What is it about yarn that makes it so irresistible? Is it that it’s so snuggly and warm? The beautiful colors? That it’s relatively inexpensive? Or maybe it’s the potential we see when we look at it. That colorful skein of fiber and fluff could be our next pair of socks, a blanket for a beloved baby, a gorgeous sweater, a hat that is both practical and lovely…
Maybe that’s why so many of us (myself included) can never make it out of the craft store without at least one new skein of yarn, even if it’s not at all related to what we were supposed to be shopping for and we have no idea what we’re going to use it for. We just know we need it.
Thankfully, I’ve (mostly) trained myself to resist this urge. I follow my Sustainable Crafting Guidelines, make sure I finish existing projects before embarking on new ones, and also have a specific project in mind before purchasing new supplies.
Still, yarn is the most irresistible crafting material in my opinion. However, I do my best to make even my impulse purchases as sustainable as they can be. Pretty much all of the information about fiber types in my post on sustainable sewing holds true for yarns as well (you can find lots of high-quality yarns made of natural materials such as wool and alpaca, yarn made from recycled synthetics such as polyester, and it’s also becoming more commons to find semi-synthetic yarns made from lyocell). There are some nuances. For example, most wool used in sewing fabrics comes from sheep whereas it’s more common to find yarn for knitting and crochet made from Alpaca wool. However, for more information about specific fiber types and their respective environmental friendliness, I do suggest visiting my Sustainable Sewing Post.
This post is going to focus on where to source sustainable yarns made from various fibers, and also share some ideas for using up the odds and ends in your yarn stash.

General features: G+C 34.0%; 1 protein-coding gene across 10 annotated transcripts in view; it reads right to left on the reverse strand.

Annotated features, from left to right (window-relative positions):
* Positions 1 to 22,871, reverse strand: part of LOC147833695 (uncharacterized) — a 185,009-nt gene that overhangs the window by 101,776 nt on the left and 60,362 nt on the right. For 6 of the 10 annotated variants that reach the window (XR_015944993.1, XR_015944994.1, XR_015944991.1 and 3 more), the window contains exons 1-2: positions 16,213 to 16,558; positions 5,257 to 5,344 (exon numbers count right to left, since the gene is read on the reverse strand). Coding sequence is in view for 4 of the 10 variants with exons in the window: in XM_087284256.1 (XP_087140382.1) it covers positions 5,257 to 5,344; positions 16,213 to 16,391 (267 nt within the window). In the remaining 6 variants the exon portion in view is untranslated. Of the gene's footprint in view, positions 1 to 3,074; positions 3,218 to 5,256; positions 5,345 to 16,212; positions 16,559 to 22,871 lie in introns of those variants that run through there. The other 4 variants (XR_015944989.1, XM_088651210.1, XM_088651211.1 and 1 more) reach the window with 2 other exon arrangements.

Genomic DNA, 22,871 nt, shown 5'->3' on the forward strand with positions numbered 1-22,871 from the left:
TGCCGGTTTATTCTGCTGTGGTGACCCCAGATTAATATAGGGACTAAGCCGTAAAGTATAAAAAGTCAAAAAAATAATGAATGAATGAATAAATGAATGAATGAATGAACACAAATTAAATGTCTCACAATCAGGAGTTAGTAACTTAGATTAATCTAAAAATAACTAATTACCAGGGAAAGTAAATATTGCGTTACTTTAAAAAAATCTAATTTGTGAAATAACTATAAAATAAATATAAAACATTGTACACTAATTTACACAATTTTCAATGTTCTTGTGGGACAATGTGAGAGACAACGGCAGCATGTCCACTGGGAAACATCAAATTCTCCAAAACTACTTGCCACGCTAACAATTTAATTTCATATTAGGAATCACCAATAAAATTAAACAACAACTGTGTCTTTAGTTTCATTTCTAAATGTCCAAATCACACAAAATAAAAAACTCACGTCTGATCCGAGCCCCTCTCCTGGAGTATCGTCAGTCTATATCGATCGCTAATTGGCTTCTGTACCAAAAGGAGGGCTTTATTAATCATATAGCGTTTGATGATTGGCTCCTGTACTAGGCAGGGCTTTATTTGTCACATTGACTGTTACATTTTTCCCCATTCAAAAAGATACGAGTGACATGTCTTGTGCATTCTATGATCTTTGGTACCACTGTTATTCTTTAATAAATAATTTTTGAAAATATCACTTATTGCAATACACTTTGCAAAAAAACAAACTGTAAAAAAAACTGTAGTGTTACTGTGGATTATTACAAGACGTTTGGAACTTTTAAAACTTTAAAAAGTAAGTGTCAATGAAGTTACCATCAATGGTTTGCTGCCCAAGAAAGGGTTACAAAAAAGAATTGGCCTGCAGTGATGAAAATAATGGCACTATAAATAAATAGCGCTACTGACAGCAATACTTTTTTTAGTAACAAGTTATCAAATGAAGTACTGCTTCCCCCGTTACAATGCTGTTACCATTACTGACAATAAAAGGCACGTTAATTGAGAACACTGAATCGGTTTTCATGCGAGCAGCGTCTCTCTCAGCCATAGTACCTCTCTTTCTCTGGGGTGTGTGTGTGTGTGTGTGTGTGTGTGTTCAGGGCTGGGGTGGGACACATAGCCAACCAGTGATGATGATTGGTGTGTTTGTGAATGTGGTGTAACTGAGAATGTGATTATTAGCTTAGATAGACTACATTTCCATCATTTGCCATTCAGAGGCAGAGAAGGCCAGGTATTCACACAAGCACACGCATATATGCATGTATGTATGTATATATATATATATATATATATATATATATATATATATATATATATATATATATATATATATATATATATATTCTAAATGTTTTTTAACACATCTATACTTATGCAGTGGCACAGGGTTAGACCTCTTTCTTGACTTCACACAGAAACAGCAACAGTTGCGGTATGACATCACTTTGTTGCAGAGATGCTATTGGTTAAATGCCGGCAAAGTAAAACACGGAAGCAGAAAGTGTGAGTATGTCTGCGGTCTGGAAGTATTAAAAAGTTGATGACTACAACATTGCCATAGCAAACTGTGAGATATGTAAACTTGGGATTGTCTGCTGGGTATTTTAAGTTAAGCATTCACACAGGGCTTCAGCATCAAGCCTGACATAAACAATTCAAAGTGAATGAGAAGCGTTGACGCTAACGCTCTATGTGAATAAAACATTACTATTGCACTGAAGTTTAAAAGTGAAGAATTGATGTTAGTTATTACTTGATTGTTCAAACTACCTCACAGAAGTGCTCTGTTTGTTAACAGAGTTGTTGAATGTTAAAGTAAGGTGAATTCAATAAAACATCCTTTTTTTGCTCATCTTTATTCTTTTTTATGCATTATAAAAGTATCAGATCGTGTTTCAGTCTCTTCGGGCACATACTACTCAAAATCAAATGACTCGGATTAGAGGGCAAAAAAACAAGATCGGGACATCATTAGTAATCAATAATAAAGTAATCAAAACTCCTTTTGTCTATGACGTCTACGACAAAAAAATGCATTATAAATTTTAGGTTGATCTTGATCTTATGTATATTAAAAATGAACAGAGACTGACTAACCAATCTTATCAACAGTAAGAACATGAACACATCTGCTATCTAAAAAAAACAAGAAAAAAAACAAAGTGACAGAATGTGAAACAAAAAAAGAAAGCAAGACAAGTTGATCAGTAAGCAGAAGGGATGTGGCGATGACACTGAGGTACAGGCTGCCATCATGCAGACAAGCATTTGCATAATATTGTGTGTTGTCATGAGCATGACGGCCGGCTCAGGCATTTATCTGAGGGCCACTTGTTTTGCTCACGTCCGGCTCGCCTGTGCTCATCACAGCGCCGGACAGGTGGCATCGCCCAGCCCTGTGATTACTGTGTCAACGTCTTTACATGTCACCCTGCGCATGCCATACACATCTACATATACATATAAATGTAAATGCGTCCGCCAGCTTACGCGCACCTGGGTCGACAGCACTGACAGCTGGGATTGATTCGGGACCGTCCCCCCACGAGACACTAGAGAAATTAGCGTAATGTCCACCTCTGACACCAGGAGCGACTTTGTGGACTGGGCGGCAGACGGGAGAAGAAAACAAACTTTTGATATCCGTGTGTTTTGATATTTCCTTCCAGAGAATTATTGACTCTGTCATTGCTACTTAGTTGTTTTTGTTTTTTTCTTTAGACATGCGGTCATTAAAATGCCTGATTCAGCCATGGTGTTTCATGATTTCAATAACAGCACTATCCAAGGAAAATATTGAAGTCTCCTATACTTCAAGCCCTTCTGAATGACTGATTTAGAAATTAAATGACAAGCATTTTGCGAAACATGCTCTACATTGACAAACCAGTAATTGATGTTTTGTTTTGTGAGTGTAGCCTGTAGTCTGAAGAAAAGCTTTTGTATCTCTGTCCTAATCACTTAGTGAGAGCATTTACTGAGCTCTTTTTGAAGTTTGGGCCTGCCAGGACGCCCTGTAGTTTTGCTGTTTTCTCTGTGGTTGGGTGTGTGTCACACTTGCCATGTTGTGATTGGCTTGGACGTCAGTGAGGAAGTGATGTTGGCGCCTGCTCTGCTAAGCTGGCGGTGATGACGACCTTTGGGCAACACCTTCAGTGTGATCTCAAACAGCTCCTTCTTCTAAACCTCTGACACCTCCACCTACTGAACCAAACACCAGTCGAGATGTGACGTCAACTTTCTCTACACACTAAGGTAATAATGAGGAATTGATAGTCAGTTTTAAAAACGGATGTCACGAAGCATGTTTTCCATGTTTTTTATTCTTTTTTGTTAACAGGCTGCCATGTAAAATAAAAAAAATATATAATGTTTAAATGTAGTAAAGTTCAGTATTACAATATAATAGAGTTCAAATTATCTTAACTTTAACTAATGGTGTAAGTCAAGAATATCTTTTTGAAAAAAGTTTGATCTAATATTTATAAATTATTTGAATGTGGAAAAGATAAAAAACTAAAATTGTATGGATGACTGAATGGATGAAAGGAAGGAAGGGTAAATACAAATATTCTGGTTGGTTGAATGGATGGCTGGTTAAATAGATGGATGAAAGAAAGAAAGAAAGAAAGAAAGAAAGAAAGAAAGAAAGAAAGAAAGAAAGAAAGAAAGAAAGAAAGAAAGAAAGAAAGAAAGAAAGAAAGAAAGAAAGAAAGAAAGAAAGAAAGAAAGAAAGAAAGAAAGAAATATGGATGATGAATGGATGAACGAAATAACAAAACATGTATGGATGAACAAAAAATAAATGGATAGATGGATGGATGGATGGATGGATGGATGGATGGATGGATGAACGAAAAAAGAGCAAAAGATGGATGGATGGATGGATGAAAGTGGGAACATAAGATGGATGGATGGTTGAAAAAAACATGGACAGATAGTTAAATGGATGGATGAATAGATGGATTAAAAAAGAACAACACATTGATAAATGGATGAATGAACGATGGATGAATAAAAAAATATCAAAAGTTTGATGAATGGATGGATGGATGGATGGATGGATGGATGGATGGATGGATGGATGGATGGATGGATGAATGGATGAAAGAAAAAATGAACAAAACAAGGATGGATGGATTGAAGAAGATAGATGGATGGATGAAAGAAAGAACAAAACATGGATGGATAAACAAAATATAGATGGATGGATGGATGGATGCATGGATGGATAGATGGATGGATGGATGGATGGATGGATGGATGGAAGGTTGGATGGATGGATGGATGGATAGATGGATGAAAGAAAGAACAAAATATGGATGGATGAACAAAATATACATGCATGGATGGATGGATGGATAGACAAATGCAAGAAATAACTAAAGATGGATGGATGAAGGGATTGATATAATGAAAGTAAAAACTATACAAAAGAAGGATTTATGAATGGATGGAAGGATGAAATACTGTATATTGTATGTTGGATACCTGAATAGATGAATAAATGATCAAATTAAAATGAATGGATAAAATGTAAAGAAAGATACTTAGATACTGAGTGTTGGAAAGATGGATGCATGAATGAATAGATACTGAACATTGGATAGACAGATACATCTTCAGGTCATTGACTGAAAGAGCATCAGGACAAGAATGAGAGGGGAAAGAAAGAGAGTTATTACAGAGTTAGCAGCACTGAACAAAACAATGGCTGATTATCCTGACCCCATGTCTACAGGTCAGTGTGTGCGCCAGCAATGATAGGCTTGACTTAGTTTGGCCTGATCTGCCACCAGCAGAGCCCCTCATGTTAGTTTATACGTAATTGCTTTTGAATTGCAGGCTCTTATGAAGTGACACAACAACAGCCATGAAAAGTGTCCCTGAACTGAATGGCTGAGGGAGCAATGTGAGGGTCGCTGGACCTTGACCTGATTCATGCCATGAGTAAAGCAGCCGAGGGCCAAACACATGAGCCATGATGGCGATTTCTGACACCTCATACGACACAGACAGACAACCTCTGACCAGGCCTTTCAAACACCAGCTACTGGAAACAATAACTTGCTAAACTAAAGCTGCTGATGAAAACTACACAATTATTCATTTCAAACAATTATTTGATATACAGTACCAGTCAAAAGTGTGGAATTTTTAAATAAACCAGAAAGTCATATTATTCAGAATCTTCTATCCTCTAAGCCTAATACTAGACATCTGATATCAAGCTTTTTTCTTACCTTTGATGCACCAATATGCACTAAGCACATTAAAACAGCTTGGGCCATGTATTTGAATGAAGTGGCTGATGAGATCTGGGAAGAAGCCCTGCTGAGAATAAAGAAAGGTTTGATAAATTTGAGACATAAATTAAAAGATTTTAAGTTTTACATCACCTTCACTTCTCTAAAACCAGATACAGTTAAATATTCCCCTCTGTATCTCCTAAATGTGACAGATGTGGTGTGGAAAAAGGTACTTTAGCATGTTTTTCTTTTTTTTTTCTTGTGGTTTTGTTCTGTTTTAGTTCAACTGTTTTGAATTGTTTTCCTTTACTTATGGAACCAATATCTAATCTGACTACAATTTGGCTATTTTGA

Sourcing Sustainable Yarns:
Purchasing: As always, Etsy and Organic Cotton Plus are two of my favorite online shops for finding sustainable yarns in all of their forms including natural plant fibers, natural wool fibers, and recycled synthetic fibers. However, yarn is much easier to find locally at farmer’s markets, arts and crafts fairs, and fiber arts festivals. And of course, wooden, bamboo, or metal crochet hooks and knitting needles are preferable to plastic tools.
Repurposing: While cutting and repurposing old sheets, curtains, and clothing for sewing projects is fairly popular, don’t overlook repurposed materials for knitting and crocheting projects. An old, worn-out sweater or blanket can get new life as a hat, scarf, mittens, baby clothes… the possibilities are endless! When I was in college, I found an awesome oversized sweater at a thrift store. I cut off the sleeves, ran a ribbon through the top, and used them as leg warmers. I salvaged the rest of the yarn to make a matching hat and fingerless gloves. If you have a knit garment that is too worn to donate, you can salvage the yarn by unraveling the yarn, winding it into a ball, and then working with it as usual. If the yarn is very stretched out or doesn’t look it’s best, it can still be worked into potholders and dish rags.